DENVER — The man suspected of killing 6-year-old JonBenet Ramsey was brought to Colorado on Thursday, even as the Boulder district attorney's office acknowledged in court papers that its investigation "is still in its very early stages."
John Mark Karr told reporters in Thailand, where he was arrested last week, that he was with the child beauty queen when she died in 1996; her body was found the day after Christmas. Karr was flown to Los Angeles on Sunday and waived his extradition hearing Tuesday.
On Thursday, Colorado authorities flew him in a state prop-jet from Long Beach Airport to a commuter airport in a Denver suburb. They did not announce when they were transporting him, in hope of eluding the media, but word leaked and TV helicopters followed the caravan of vehicles that took Karr, 41, from the runway to the Boulder jail.
Karr's arrest came after a University of Colorado journalism professor who engaged in a four-year e-mail correspondence with Karr alerted the Boulder district attorney's office in May. Prosecutors issued a warrant last week for Karr, a schoolteacher, but sealed the affidavit explaining why they believed he was responsible for the death.
Media organizations have asked a judge to unseal the affidavit. But in a filing Wednesday, the district attorney's office asked for the affidavit to remain sealed until Sept. 7 because the evidence it described had not been disclosed publicly.
Assistant Dist. Atty. William Nagel wrote that investigators only zeroed in on Karr five days before his Aug. 16 arrest and were unable to contact certain witnesses for fear that the suspect would become alerted to their investigation and flee.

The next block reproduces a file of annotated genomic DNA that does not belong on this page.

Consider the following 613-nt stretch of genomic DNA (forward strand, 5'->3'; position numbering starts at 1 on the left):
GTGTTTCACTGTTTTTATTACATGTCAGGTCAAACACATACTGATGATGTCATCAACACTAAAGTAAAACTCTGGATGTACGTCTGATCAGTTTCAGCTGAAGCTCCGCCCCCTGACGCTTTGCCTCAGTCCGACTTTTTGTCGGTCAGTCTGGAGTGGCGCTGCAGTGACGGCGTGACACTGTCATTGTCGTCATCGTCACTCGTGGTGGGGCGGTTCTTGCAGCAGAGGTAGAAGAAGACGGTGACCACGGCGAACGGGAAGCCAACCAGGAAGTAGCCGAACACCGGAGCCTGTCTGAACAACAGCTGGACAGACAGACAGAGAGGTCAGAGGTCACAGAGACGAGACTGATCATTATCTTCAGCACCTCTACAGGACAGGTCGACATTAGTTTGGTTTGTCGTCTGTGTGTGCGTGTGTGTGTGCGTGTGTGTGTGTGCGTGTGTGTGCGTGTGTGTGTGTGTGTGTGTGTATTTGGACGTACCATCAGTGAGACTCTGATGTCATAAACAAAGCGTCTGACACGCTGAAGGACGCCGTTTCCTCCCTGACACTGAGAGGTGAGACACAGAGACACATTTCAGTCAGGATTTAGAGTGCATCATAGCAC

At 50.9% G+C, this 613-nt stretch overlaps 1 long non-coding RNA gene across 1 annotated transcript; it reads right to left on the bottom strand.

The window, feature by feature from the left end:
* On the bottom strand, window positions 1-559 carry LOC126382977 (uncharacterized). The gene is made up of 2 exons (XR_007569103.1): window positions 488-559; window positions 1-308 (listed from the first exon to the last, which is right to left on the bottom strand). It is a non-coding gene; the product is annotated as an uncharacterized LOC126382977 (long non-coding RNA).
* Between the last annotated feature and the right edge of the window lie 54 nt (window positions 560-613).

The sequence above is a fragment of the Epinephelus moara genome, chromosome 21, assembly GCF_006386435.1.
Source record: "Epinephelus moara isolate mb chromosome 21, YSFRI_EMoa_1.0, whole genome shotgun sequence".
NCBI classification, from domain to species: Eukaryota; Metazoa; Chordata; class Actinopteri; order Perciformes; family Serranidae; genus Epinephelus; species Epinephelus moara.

Karr's ex-wife has said since then that he was with her in Alabama when the girl died, and his biological family says he apparently spent that Christmas in Georgia.
"This case is not yet in court," Nagel wrote. "Rather, it is still in the investigative stage."
Once Karr is booked, the district attorney's office must bring him to court within 72 hours to set his bail and ensure he has an attorney.
They can file criminal charges after that appearance. Normally, charges are filed within 48 to 72 hours of a first court appearance in Colorado, but a judge can waive that deadline.
Legal experts in Colorado are divided over what is likely to happen next. Some say they believe that, after additional investigation, Dist. Atty. Mary Lacy could conclude that Karr is falsely claiming responsibility for the killing and not file charges against him. But others say they believe that Karr's presence in Colorado means he will inevitably be prosecuted.
"There are not enough eggs in the world to put on the face of Mary Lacy if she brings this guy back without charging him," said Craig Silverman, a former chief deputy district attorney in Denver. "Nobody on the outside can be positive that this man actually did the crime, but I am positive he is going to be charged with the crime."